HaskRel is not based on SQL, there is no support for anything that it defines beyond what the relational model does, nor plans for that. Tutorial D has been the reference when implementing the functions of the relational algebra, although HaskRel does not satisfy the criteria of D. For a project of this kind it is sensible to follow developed theory as it stands rather than an industry standard that deviates from it. More specifically, HaskRel is intended as an exploration of the possibilities to directly employ a general purpose programming language and its associated REPL as a relational database management system, or even as a bit of an academic exercise, and a great deal of SQL is not relevant towards this end. (SQL defines for instance its own types, while HaskRel is explicitly intended to build upon Haskell's, and SQL's type system is weaker than Haskell's, in that it employs a wide range of coercions between types).
Features and aspects of SQL that go beyond or deviate from relational theory are
by and large irrelevant for the purpose of HaskRel, and may even overlap or
conflict with Haskell idioms that are more relevant to adhere to for a "make an
RDBMS out of a general purpose programming language" project. (Parts of Tutorial
D also overlap, such as the
THE_ operator and selectors vs. show and read, but
all in all a fraction of what SQL does.) Even if there were plans to go beyond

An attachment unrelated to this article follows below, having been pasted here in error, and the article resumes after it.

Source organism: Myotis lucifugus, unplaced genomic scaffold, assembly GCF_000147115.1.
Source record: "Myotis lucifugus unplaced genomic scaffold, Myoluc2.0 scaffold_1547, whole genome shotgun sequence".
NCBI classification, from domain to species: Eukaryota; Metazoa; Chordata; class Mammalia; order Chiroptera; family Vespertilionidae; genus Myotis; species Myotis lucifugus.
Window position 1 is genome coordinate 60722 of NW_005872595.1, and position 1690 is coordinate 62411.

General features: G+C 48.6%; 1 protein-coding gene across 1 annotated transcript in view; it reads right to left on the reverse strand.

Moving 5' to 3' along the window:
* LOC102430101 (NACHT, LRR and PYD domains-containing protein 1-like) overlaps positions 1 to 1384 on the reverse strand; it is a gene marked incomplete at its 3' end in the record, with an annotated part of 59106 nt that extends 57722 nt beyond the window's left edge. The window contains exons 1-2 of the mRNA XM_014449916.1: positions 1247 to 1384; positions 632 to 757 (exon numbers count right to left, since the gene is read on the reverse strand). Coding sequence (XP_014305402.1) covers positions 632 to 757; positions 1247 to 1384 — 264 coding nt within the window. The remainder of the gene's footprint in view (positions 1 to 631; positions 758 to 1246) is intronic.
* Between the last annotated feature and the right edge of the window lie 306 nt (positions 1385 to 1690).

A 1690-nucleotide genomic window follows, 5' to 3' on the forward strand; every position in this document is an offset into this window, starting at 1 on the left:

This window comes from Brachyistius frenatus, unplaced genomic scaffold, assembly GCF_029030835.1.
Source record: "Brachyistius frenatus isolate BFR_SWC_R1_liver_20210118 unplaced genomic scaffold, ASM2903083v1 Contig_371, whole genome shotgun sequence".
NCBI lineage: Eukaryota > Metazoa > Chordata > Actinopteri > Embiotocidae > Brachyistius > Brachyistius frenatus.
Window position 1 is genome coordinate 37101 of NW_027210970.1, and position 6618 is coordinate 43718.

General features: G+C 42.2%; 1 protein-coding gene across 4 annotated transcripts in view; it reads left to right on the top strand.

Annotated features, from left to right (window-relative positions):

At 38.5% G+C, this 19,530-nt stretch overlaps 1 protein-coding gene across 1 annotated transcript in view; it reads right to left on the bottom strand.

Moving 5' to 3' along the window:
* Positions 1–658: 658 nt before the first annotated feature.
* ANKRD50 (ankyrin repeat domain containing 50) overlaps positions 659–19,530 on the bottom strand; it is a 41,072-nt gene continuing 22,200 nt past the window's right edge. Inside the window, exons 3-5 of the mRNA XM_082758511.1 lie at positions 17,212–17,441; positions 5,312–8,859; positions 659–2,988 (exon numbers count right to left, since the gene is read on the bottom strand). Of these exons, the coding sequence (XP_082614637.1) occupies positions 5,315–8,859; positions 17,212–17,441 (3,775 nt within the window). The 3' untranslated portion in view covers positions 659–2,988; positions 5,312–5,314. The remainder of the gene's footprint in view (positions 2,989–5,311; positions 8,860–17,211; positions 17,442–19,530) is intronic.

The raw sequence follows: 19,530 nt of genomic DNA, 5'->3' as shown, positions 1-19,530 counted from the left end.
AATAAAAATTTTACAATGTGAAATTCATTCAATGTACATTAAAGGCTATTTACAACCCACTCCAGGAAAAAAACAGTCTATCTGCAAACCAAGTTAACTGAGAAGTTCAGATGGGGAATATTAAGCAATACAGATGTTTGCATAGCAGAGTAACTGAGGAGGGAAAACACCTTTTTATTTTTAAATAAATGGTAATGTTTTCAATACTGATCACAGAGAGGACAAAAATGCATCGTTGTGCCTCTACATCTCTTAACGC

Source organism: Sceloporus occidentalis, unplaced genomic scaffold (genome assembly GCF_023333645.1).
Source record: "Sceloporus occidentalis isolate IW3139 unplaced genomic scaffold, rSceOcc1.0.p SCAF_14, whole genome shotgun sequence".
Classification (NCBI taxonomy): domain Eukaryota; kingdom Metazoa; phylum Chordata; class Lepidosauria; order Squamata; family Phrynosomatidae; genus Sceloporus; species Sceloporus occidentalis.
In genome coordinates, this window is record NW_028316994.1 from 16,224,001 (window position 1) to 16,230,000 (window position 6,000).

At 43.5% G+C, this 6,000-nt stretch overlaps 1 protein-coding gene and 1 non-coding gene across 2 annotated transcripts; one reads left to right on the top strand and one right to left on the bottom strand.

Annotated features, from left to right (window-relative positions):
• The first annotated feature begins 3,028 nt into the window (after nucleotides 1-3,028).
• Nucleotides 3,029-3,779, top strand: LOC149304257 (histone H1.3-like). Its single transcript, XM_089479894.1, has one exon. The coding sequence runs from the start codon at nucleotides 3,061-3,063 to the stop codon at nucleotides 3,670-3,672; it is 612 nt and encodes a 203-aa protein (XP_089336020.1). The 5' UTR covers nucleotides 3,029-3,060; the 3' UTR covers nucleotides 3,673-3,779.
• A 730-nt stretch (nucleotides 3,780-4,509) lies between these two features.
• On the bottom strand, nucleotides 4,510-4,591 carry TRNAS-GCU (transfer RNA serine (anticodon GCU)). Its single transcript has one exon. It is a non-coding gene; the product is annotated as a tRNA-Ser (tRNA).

this and support SQL it would be a good first step to first support the
fundamentals of the relational model both as completely as it is reasonable to
do, and to do so properly.
In addition to naming certain other aspects of Tutorial D has been adopted, such as argument order. Such aspects may be changed in the future if HaskRel is found to be solid enough to stand on its own, particularly if there are ways to express this that are more idiomatic vis-a-vis Haskell (Tutorial D is, after all, not a definition of the relational model, but a vehicle for understanding it).
Of the shortcomings of model that are mentioned above the relational calculus, database constraints, and transactions would be possible to add in a reasonably complete manner (I hope I am able to work on this). Views would be the most difficult, as far as I able to tell it is not possible to properly implement this fully within Haskell, although I don't know if some part of it can be. (This is something SQL products have had difficulties with, after all, and an area where the SQL standard is obtuse.) One further particular issue is that data definition is performed by writing, compiling and loading Haskell, which is very static compared to DDL in a proper DBMS.